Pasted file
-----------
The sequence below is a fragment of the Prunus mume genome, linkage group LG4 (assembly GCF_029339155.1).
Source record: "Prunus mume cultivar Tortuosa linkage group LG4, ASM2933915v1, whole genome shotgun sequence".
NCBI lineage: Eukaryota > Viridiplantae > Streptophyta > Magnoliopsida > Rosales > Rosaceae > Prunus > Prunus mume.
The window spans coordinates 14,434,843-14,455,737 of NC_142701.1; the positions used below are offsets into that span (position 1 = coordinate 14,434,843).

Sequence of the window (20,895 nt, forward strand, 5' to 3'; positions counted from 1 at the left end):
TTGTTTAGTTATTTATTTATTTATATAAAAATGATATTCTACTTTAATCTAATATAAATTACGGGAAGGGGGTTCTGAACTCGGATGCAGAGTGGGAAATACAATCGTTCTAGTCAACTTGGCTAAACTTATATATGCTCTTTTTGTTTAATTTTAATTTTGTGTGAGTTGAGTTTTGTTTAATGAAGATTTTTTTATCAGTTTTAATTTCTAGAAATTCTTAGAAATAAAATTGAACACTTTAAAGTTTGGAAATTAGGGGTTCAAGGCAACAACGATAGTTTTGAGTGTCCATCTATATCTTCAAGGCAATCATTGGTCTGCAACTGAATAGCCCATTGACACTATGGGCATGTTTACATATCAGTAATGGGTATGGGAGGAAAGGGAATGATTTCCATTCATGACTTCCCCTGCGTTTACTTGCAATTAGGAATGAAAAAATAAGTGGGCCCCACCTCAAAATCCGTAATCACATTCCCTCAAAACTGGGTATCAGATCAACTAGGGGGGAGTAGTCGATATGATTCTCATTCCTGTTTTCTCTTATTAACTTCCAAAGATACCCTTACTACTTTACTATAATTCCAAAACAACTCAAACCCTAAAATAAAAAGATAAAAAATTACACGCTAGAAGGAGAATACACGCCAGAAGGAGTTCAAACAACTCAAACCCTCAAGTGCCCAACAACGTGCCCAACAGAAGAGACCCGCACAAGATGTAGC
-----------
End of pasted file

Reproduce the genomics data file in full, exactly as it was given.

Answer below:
The sequence below is a fragment of the Prunus mume genome, linkage group LG4 (assembly GCF_029339155.1).
Source record: "Prunus mume cultivar Tortuosa linkage group LG4, ASM2933915v1, whole genome shotgun sequence".
NCBI lineage: Eukaryota > Viridiplantae > Streptophyta > Magnoliopsida > Rosales > Rosaceae > Prunus > Prunus mume.
The window spans coordinates 14,434,843-14,455,737 of NC_142701.1; the positions used below are offsets into that span (position 1 = coordinate 14,434,843).

Sequence of the window (20,895 nt, forward strand, 5' to 3'; positions counted from 1 at the left end):
TTGTTTAGTTATTTATTTATTTATATAAAAATGATATTCTACTTTAATCTAATATAAATTACGGGAAGGGGGTTCTGAACTCGGATGCAGAGTGGGAAATACAATCGTTCTAGTCAACTTGGCTAAACTTATATATGCTCTTTTTGTTTAATTTTAATTTTGTGTGAGTTGAGTTTTGTTTAATGAAGATTTTTTTATCAGTTTTAATTTCTAGAAATTCTTAGAAATAAAATTGAACACTTTAAAGTTTGGAAATTAGGGGTTCAAGGCAACAACGATAGTTTTGAGTGTCCATCTATATCTTCAAGGCAATCATTGGTCTGCAACTGAATAGCCCATTGACACTATGGGCATGTTTACATATCAGTAATGGGTATGGGAGGAAAGGGAATGATTTCCATTCATGACTTCCCCTGCGTTTACTTGCAATTAGGAATGAAAAAATAAGTGGGCCCCACCTCAAAATCCGTAATCACATTCCCTCAAAACTGGGTATCAGATCAACTAGGGGGGAGTAGTCGATATGATTCTCATTCCTGTTTTCTCTTATTAACTTCCAAAGATACCCTTACTACTTTACTATAATTCCAAAACAACTCAAACCCTAAAATAAAAAGATAAAAAATTACACGCTAGAAGGAGAATACACGCCAGAAGGAGTTCAAACAACTCAAACCCTCAAGTGCCCAACAACGTGCCCAACAGAAGAGACCCGCACAAGATGTAGC